United States v. Chogsom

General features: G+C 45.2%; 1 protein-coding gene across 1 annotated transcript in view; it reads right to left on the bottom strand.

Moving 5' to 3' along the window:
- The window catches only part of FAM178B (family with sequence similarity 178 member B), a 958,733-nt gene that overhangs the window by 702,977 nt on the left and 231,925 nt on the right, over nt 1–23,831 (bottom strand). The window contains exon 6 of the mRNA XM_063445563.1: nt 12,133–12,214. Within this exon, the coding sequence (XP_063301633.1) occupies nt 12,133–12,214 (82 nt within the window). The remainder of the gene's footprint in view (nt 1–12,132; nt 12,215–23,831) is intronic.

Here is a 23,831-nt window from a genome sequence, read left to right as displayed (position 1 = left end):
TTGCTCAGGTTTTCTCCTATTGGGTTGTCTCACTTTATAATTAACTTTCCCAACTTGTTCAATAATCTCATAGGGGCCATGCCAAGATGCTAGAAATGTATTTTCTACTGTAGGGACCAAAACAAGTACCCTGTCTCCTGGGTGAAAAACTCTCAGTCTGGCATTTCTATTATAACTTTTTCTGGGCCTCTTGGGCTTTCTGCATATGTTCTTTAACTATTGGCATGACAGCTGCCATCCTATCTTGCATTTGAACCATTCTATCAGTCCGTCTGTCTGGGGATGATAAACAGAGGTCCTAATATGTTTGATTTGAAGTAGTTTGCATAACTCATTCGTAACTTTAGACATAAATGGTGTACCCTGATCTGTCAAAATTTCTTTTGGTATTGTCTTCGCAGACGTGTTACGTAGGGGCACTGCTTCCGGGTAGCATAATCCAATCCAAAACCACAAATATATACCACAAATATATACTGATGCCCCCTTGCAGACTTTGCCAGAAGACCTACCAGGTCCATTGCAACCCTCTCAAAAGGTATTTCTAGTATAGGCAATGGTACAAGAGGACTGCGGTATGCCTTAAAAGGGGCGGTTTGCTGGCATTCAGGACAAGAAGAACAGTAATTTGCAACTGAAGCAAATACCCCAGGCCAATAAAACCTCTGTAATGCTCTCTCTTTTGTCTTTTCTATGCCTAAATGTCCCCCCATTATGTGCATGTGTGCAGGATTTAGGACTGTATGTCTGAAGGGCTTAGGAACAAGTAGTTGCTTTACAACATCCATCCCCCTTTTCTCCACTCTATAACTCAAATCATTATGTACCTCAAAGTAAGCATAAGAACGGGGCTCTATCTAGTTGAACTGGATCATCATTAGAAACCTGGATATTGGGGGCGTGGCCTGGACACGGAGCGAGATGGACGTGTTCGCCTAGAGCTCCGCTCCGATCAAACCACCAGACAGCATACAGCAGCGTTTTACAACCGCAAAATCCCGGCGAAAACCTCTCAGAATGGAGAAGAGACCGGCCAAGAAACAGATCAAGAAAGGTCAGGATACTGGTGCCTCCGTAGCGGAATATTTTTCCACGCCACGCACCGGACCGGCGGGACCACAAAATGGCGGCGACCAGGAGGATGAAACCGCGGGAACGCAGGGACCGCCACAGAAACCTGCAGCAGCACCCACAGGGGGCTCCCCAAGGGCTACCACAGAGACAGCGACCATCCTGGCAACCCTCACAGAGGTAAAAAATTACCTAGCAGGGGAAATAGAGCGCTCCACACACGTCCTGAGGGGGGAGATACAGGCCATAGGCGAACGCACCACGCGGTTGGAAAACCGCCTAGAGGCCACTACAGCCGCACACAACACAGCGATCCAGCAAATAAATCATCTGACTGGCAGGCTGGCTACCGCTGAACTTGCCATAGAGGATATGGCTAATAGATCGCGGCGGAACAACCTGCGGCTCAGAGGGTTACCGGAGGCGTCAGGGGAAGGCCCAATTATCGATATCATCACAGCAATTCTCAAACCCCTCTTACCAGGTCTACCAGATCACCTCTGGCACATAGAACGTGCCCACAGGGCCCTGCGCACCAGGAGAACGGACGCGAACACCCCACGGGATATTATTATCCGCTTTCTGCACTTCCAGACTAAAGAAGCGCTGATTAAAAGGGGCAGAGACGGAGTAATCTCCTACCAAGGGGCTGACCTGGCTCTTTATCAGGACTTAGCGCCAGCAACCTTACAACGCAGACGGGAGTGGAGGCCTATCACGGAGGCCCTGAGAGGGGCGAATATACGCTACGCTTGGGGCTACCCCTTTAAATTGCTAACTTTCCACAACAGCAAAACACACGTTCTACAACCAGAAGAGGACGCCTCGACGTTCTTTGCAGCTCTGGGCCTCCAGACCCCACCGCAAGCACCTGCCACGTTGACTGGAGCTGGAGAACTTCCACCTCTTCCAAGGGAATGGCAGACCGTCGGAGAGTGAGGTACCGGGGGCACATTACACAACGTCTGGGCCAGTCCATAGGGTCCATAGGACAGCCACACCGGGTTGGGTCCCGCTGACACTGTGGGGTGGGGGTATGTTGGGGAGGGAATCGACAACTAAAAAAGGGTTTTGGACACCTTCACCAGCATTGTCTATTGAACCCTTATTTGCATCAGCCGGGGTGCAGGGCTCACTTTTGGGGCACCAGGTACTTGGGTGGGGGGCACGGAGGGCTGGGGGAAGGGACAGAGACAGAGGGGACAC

Tantchev, a native of Bulgaria, owned a trucking business that operated out of a warehouse in Chicago. Chogsom, a Mongolian immigrant, worked for Tantchev. Large deposits into Tantchev’s bank account prompted an investigation. After a six-day trial involving 29 witnesses, a federal jury convicted Tantchev of exporting and attempting to export stolen cars, submitting false documents to customs officials, and structuring financial transactions to avoid federal reporting requirements. That same jury acquitted Tantchev’s co-defendant, Chogsom, of charges related to the stolen cars and false documents, but convicted Chogsom of making a false statement to an IRS agent. The district court sentenced Tantchev to 40 months’ imprisonment and Chogsom to three years’ probation. The Seventh Circuit affirmed. The court rejected Tantchev’s argument that the district court should not have given a deliberate avoidance or “ostrich” instruction. The jury was entitled to conclude Tantchev purposely did not subject the shipping containers to the scrutiny he exercised in the other part of his business and draw a negative inference from that change in behavior. The court upheld the use of a jury instruction, “If you find that the defendant was in possession of property that recently had been stolen, you may infer that he knew it was stolen.” View "United States v. Chogsom" on Justia Law